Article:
We started off strong last year: Earnings in Q1 and 2 two exceeded our expectations. Naturally, we started hiring for positions we were excited about exploring and bought the things we thought we needed to grow. Months went by; the spending continued.
By the time we reflected on our situation, however, sales had slowed. August was our lowest-performing month in almost two years, followed by our second lowest in September. We shifted focus immediately toward solving our sales problem, but the regular challenges of running a business persisted: challenging clients, unmotivated employees, overpriced vendors and the daily grind. With less sleep and more stress, problems magnify. Eventually, my emotions became apparent to my team.
We did our best to refocus and inspire everyone, but it's hard to ignore when your ship's on fire. Want to know more of how I dealt with the dark side? Here are some tips on actions you can take to put out the fire and stabilize your ship.
1. Cut expenses. We went through our general ledger and reviewed every dollar spent. One of the biggest challenges? Our fixed expenses had skyrocketed, making it tough to break even. To mitigate the issue, we ended the subscription services we had that weren't adding value -- some as little as $10, some running into the thousands.
Pausing marketing expenses that have longer return on investment cycles is a hard call to make, but temporary sacrifices can solve short-term cash flow problems.
2. Analyze products and services. After running profit and loss statements for each product, we gained a better understanding of where we were losing money. By getting rid of products offering little or no return, you can make time for those that pay out, and simplify your pricing model for clients -- just as we did.
3. Review the team. It's exciting to have a team of people you love, but you have to be honest with yourself. Some of our favorite people weren't contributing their share, and we had to have difficult conversations.
Give underperformers 30 days to boost productivity. Keep those who do; let go of those who don't.
4. Obsess over sales and marketing. According to Mark Cuban, sales solves all problems. In many ways, he's right. Using HubSpot and weekly key performance indicators, we've kept great data. When we finally dug into that data to understand what we were missing, we emerged with two simple equations:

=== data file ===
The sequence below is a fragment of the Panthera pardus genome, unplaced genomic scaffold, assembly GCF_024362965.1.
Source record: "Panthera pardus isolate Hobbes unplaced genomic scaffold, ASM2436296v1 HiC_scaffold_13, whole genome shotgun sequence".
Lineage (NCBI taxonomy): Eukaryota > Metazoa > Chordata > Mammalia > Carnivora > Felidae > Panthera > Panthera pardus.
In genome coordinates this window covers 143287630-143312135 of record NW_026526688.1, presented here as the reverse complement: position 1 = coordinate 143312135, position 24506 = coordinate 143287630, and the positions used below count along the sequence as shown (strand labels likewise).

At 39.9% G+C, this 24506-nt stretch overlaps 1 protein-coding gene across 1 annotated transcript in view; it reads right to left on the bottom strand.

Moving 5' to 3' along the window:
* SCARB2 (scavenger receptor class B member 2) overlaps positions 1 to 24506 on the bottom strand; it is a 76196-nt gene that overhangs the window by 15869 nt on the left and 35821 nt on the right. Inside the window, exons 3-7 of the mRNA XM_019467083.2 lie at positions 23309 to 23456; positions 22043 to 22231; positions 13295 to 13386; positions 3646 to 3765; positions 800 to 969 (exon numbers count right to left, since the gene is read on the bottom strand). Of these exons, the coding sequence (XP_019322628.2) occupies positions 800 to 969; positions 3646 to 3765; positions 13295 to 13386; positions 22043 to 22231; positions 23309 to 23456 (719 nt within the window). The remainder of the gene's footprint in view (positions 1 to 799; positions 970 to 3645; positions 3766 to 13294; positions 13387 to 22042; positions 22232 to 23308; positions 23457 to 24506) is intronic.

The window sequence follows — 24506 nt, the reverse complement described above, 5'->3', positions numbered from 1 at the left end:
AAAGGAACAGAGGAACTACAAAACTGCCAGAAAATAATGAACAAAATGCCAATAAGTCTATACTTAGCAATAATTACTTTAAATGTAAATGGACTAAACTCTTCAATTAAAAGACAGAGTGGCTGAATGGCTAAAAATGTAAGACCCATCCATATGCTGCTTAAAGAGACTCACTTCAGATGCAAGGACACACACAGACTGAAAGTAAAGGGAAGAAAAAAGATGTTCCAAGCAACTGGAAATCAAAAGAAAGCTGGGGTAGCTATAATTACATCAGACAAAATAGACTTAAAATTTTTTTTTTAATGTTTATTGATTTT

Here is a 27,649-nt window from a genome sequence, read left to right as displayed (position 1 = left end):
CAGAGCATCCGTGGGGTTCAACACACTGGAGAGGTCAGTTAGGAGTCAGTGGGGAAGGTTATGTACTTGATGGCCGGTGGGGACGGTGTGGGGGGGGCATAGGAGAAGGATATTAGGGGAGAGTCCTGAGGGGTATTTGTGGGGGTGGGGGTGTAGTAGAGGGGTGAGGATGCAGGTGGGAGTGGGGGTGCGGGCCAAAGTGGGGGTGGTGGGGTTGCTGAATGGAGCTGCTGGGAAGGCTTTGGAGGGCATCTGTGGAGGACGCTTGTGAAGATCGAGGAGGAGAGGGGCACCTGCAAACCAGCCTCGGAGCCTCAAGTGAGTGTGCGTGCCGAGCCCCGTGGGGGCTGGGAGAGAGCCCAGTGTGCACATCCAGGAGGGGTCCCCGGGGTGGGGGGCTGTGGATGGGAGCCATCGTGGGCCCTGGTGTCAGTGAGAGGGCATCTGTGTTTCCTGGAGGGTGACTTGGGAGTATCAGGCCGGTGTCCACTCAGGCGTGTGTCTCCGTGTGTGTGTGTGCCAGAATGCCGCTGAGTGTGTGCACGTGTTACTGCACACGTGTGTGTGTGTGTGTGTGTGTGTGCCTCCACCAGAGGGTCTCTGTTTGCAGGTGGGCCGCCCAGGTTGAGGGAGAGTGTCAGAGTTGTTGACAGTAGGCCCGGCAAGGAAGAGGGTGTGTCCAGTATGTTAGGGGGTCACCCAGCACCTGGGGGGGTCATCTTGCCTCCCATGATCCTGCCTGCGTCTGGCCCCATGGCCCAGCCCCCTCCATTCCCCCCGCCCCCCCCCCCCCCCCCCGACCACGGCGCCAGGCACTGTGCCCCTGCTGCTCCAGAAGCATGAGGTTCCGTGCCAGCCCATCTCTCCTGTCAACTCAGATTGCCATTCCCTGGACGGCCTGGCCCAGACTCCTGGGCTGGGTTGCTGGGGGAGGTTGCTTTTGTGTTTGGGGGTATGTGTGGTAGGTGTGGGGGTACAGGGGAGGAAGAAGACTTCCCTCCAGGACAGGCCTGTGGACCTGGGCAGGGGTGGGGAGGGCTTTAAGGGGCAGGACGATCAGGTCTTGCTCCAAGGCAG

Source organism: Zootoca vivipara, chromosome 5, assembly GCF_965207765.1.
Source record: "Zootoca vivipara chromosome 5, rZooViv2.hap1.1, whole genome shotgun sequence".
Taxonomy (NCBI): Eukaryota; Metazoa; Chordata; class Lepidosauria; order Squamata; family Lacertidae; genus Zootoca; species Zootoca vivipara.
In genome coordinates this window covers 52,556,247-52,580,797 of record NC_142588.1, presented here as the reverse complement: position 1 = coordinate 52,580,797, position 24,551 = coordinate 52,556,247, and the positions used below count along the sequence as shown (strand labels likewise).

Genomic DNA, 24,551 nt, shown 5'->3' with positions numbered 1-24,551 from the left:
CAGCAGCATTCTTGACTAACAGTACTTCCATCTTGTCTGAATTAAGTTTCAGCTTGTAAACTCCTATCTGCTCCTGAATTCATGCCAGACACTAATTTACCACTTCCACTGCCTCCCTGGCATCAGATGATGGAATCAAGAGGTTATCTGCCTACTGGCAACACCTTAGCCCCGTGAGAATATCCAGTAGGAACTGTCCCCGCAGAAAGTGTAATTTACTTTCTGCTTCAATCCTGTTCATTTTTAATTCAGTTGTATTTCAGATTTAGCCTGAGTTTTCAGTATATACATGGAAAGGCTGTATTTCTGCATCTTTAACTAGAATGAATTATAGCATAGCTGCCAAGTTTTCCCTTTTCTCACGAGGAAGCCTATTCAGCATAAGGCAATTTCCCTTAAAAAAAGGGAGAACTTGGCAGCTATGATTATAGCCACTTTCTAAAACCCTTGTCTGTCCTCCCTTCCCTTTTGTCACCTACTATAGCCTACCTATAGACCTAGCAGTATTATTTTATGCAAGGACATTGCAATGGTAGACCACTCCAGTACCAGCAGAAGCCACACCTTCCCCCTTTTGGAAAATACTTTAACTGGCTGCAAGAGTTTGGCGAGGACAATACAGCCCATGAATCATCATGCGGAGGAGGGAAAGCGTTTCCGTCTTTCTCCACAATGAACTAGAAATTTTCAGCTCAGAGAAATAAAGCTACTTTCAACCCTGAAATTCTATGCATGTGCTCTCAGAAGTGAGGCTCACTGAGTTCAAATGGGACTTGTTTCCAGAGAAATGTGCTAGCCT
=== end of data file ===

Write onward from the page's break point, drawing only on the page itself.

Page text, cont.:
Leads = meetings
Meetings = sales
You might do some digging, yourself. Next, figure out where you went off-track so that you can put some pieces back into place and increase activity at the top of the funnel. This will eventually positively affect your sales team.
To drive more leads into our own business, we partnered with companies and hosted free webinars. Getting back to the basics with diligent follow-up from salespeople increased the number of meetings.
Nothing about this process was or is fun, but it opens your eyes to the possibilities all over again. While no one likes tough conversations, you have to hold yourself and others accountable. Are we doing the right things? Time will tell. As a company, we've been here a dozen times before, and we've seen considerable improvements in the last six weeks.
Our problems didn't arise from a lack of expertise in video marketing, but from a situation that every entrepreneur scaling a business has to come to terms with: You don't know what you don't know, as the saying goes. We've learned from our mistakes; and now we're confident that we can keep moving in a positive direction, because we've never doubted our ability to deliver an exceptional product.
When you know you've got the chops, stick it out. Just never stop finessing the execution -- and maybe copping to the fact that things haven't been so good lately.